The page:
6. The conclusion of the Sanctioning Authority was not correct and accordingly it was corrected by passing another order on 17.05.2017 whereby sanction for prosecution has been ordered. The offences which are subject matter of Crime No.9/2015 is for the offences under Sections 11, 13(1)(d) and 13(2) of the Act of 1988 and under Sections 109, 120-B, 420 and 409 of the IPC whereas the offences in Crime No.15/2015 which is subject matter of the writ petition is for the offences under Sections 13(1)(e) and 13(2) of the Act of 1988. The nature of offences in both the crime numbers are different.

7. Respondents No.4 and 5 have specifically pleaded that the order of sanction dated 17.05.2017 has been passed after following due procedure. Respondent No.5 has obtained authorization from Board of Directors and it is only thereafter, Respondent No.5 proceeded and granted sanction vide order dated 17.05.2017 (Annexure P/1).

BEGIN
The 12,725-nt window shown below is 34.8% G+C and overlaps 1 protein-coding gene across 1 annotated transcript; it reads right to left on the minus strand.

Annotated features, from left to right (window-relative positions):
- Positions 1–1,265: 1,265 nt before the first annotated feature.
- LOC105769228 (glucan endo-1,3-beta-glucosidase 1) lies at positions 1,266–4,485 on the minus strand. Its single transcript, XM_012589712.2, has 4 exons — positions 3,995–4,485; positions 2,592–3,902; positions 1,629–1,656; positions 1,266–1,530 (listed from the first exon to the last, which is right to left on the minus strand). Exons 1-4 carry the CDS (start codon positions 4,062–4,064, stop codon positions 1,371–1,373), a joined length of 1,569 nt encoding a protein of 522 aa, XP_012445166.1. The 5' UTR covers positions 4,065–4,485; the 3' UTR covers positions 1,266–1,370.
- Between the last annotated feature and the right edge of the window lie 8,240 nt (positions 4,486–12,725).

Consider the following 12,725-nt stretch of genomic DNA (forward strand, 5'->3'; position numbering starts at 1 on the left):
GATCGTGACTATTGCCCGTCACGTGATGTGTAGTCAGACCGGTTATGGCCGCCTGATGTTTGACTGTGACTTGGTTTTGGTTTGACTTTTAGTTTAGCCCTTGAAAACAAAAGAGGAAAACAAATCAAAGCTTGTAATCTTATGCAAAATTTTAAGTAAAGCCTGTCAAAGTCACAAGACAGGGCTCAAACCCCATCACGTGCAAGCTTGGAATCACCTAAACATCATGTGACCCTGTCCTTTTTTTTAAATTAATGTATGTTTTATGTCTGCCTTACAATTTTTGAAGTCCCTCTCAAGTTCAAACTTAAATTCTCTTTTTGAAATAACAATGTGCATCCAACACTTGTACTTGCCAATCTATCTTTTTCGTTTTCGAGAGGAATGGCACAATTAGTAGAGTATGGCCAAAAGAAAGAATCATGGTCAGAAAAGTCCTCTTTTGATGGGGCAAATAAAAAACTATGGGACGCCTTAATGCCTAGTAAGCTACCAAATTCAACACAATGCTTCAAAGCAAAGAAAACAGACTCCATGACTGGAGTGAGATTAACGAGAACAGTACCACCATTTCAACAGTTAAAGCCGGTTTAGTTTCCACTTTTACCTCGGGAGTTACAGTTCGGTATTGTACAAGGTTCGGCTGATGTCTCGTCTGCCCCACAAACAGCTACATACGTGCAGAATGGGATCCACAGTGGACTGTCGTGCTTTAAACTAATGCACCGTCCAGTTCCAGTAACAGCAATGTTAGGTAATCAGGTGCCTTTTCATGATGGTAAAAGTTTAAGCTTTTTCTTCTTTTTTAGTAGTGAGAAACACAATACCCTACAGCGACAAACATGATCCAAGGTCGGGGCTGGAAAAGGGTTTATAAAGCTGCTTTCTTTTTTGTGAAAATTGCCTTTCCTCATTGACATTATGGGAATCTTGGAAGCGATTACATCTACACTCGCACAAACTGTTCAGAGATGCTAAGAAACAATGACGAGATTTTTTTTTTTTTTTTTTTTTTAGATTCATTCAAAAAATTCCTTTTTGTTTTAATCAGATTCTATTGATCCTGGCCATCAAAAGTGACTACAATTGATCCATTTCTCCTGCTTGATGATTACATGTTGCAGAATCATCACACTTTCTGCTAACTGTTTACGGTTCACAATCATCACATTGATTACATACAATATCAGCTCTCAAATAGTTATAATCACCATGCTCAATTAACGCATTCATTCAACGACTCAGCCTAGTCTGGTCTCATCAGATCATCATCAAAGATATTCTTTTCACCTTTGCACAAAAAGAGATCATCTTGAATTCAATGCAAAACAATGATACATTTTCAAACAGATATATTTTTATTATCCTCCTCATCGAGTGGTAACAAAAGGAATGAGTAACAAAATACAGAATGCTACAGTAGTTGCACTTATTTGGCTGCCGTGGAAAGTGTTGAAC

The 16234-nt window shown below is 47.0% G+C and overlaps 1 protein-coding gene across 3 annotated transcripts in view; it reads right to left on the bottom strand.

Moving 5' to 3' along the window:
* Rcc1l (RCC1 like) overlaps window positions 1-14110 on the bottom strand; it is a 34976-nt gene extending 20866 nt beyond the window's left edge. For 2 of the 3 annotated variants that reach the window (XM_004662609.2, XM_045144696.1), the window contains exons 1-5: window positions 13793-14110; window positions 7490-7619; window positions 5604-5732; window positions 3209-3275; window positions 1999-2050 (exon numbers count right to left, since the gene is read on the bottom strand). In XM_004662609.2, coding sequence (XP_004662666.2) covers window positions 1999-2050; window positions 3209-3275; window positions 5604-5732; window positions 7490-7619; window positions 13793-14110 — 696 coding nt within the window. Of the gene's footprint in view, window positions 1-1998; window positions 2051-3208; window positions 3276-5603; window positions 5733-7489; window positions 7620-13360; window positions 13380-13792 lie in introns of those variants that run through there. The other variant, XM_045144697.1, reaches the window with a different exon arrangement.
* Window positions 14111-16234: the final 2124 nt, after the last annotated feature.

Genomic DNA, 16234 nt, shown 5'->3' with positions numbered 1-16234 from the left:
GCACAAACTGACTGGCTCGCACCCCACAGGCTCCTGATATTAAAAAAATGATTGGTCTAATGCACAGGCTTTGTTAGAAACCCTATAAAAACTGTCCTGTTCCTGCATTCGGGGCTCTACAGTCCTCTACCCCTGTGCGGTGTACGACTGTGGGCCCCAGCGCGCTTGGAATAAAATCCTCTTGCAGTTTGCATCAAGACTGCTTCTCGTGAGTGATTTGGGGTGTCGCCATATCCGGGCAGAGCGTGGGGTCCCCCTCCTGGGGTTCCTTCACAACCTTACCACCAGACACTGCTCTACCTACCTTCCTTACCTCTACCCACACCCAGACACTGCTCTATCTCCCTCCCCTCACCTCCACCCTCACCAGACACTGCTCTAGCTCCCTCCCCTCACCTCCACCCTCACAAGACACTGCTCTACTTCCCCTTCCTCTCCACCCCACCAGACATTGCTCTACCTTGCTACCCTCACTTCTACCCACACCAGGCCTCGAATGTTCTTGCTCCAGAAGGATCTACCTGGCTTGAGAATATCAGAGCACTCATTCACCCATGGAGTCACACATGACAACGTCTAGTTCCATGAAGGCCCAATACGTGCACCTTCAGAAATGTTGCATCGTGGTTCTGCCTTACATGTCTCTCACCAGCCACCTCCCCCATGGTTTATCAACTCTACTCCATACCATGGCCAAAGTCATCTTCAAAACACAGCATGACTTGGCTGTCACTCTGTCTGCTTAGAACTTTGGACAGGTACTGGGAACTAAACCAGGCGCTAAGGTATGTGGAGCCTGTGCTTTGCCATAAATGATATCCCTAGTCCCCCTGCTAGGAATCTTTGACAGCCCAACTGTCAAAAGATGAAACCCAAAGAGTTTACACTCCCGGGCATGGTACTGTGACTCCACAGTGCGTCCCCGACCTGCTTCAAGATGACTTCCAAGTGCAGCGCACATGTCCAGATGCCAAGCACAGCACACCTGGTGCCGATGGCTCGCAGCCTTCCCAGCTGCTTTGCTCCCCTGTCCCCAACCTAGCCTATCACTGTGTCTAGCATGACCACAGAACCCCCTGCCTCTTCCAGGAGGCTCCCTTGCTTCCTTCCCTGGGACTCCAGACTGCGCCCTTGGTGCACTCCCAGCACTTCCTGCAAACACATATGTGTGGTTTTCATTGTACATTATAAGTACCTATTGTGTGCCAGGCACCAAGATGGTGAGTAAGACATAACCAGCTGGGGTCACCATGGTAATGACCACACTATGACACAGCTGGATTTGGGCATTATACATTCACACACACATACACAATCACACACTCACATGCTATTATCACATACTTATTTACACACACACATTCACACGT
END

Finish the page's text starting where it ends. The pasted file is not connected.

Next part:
8. The learned Single Judge while considering the materials and pleadings made by respective parties, submissions made by learned counsel for the respective parties and also considering the relevant laws/rulings on the issue, dismissed the writ petition and held that the Sanctioning Authority was justified in holding that the grant of sanction under Section 19 of the Act of 1988 is made out, prosecution under the Act of 1988 cannot be quashed on account of irregularity in granting sanction by the Authority unless it is satisfied such error/irregularity has resulted in failure of justice, which the learned counsel for the Petitioner therein failed to demonstrate.